The group held their breath through the excruciating heat of summer hoping the recent plantings would thrive despite rising temperatures and water restrictions put in effect by the city of College Station. It was through the watchful eye and tediously timed watering schedule upheld by the resident gardeners that they made it through the harsh season virtually unscathed. Come Fall, the blend of colors and variety of blooms left the group with an overwhelming sense of pride. The garden they had imagined, funded, and nurtured was finally taking shape. “It’s a pleasure to look out in the courtyard and see people sitting on a glider under one of the arbors, walking from the dining room back to their home through the garden, and hearing people talk about the latest blooms over lunch or dinner,” expressed Joyce with a smile.

While some enjoy the space as a way of leisure, others enjoy the satisfying work the garden provides to their routine. For example, resident Craig Wood volunteered to personally care for the Texas superstar hardy hibiscus which he recommended be included in the garden. The three plants bloomed profusely throughout the hot summer and into early November prompting Craig to document the spectacular blooms with daily photos.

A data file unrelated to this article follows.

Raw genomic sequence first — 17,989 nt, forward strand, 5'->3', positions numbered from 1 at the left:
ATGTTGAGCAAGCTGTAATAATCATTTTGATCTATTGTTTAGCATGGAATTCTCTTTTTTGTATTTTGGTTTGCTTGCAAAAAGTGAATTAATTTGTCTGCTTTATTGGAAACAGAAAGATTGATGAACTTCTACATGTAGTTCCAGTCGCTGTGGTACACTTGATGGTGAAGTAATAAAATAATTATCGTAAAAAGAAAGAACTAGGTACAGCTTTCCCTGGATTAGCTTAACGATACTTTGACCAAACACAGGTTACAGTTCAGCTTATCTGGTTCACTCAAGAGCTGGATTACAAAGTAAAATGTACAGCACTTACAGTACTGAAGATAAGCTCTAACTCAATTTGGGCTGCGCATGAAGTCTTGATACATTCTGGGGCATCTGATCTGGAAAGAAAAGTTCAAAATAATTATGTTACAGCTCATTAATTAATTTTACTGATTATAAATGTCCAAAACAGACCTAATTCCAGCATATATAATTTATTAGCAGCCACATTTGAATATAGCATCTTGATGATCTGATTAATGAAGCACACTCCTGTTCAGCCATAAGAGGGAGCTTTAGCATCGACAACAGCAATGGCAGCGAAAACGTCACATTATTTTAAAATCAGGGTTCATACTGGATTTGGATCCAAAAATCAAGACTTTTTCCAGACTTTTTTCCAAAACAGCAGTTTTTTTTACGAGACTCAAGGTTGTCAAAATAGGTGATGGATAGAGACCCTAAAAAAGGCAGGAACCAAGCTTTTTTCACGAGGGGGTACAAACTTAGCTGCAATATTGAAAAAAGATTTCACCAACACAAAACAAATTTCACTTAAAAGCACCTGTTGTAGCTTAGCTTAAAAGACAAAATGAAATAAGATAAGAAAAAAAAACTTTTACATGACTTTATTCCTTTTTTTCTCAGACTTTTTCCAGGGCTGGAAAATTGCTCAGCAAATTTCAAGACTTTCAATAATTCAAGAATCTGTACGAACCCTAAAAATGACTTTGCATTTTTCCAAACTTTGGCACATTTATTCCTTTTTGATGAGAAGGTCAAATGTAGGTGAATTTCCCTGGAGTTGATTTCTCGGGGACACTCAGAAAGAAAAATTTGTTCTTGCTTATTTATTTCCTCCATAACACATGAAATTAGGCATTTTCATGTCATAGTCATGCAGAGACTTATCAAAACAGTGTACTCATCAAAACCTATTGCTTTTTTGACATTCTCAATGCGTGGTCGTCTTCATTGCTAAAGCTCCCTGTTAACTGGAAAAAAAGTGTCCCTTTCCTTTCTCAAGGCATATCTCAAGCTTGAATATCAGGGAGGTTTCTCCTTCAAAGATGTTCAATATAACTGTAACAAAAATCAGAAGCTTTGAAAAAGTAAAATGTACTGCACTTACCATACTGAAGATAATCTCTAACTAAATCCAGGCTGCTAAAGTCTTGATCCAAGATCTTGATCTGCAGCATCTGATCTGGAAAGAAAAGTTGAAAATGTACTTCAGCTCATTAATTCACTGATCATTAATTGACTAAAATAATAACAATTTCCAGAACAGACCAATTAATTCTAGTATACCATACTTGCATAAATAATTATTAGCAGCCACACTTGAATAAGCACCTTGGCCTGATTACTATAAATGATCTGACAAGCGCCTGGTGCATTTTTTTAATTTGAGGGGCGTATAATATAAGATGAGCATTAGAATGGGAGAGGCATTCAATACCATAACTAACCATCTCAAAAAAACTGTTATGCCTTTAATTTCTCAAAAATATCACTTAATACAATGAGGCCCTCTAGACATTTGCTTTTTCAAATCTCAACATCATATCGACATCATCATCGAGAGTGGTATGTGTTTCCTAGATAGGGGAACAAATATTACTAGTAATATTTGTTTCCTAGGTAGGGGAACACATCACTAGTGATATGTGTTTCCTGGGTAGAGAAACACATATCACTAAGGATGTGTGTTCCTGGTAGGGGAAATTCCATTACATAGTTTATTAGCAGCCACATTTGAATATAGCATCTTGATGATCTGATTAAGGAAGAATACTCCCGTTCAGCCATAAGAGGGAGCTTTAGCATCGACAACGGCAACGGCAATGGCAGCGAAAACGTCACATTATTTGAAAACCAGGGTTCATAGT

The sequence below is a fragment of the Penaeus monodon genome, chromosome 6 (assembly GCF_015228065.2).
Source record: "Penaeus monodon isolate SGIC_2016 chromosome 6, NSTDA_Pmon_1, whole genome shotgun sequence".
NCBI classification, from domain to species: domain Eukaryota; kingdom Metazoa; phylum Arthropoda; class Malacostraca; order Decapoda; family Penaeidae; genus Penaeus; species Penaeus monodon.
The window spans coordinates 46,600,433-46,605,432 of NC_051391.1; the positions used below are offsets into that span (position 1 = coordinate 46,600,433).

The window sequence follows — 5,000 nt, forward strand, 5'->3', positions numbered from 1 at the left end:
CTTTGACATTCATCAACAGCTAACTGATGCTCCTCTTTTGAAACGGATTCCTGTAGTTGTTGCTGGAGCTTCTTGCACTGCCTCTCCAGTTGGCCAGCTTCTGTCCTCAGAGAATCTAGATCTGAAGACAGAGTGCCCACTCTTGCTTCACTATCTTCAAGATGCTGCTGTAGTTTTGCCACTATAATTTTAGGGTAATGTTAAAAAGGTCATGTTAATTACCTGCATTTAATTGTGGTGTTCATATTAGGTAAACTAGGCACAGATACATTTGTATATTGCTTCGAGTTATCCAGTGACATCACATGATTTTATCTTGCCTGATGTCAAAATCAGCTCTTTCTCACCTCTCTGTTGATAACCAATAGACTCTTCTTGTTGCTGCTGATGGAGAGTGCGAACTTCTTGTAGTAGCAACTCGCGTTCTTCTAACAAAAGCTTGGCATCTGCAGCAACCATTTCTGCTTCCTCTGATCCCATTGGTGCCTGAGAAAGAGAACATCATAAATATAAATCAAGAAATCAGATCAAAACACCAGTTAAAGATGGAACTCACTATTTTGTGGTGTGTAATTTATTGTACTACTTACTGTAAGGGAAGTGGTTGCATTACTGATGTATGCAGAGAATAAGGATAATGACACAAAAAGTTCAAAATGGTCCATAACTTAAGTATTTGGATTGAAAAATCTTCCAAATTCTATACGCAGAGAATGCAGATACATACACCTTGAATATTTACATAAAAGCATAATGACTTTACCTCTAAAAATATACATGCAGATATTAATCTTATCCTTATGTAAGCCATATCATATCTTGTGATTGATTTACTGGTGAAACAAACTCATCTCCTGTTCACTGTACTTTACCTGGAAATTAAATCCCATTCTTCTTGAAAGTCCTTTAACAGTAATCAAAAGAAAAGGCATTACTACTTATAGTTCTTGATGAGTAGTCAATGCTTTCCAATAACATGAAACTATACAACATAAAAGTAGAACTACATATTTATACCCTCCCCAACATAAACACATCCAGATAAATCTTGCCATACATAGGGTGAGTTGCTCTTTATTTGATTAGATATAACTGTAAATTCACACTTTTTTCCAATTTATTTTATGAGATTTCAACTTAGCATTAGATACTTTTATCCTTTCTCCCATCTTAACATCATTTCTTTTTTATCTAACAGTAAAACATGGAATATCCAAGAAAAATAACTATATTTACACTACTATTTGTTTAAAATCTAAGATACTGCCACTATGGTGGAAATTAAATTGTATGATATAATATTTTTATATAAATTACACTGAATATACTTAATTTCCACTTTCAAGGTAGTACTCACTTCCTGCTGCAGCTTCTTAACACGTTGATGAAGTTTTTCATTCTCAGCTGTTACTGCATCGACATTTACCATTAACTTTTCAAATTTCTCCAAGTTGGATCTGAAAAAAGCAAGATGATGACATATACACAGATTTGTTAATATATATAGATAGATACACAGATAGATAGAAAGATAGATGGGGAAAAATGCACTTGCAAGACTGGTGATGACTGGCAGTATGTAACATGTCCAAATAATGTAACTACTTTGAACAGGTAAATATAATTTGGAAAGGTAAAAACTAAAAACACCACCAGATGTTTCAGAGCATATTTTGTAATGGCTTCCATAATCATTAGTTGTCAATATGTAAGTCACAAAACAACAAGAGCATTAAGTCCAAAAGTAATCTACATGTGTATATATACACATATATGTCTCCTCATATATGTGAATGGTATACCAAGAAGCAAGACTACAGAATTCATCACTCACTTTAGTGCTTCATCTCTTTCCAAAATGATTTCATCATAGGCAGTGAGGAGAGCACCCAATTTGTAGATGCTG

Some might say the population at The Langford has grown as a result of the project’s completion with new residents joining the landscape, a couple of young rabbits, butterflies and moths, hummingbirds, bees, anoles, dragonflies, and a variety of beneficial insects.

Joyce and Peter recently hosted resident representatives from Stevenson Oaks in Fort Worth who are   actively contemplating taking on a similar effort. The idea of a resident inspired garden was a seed initially planted at Arbor Oaks that is now beautifully blooming at The Langford and is currently being pollinated in Fort Worth.  It seems ideas and gardens require the same things to grow, a supportive environment and careful nurturing. A huge thank you to the key donors and contributors for seeing this idea grow into a lovely reality.

Bert and Mary Loudon enjoy regular strolls in the garden.
Wayne Jordan poses with the memorial arbor and glider in his wife, Dorothy Jordan’s memory.
Barbara Chalk poses with the garden bed and tree in her husband, Robert “Bob” Chalk’s memory.


Visit to see for yourself.

The Langford Senior Living Explore Arrow, College Station